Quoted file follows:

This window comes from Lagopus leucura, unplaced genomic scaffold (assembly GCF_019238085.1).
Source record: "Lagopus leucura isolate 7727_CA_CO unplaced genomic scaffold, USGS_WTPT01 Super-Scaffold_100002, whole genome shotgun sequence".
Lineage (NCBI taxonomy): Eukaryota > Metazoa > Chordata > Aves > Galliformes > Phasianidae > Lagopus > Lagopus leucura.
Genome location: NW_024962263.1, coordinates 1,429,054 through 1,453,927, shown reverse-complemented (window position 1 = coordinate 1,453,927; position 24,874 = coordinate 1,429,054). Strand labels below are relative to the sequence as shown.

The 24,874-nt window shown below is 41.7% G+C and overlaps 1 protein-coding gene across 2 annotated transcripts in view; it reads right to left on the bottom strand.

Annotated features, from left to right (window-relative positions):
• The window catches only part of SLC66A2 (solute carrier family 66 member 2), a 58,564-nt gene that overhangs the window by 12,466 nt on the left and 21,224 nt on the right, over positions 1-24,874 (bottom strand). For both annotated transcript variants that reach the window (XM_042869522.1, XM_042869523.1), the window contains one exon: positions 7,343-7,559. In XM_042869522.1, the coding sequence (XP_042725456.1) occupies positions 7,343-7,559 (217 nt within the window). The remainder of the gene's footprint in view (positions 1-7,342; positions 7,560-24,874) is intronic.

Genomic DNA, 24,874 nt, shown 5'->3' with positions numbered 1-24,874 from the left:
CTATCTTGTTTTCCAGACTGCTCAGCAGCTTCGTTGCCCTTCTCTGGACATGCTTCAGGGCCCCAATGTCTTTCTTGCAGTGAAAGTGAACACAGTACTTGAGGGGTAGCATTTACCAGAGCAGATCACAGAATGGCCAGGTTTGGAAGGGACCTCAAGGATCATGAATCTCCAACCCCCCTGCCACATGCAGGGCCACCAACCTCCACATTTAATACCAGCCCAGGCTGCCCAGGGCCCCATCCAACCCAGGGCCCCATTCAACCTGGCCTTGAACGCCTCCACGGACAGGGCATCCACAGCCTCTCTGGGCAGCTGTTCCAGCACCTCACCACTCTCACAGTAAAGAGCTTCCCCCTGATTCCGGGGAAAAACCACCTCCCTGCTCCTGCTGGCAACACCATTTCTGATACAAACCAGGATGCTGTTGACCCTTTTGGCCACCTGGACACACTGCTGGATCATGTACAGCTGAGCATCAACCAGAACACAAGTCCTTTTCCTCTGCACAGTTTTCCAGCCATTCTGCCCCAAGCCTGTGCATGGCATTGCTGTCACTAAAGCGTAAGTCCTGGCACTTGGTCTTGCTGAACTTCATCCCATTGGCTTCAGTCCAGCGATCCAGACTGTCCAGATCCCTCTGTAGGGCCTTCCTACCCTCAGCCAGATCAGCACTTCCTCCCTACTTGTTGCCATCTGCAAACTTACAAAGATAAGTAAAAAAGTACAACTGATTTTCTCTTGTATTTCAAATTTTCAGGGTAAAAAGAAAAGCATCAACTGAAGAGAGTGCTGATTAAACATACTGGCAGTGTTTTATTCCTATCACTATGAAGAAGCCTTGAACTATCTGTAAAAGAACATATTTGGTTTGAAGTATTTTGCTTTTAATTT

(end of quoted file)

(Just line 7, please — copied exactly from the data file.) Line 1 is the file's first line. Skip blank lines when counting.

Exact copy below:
• The window catches only part of SLC66A2 (solute carrier family 66 member 2), a 58,564-nt gene that overhangs the window by 12,466 nt on the left and 21,224 nt on the right, over positions 1-24,874 (bottom strand). For both annotated transcript variants that reach the window (XM_042869522.1, XM_042869523.1), the window contains one exon: positions 7,343-7,559. In XM_042869522.1, the coding sequence (XP_042725456.1) occupies positions 7,343-7,559 (217 nt within the window). The remainder of the gene's footprint in view (positions 1-7,342; positions 7,560-24,874) is intronic.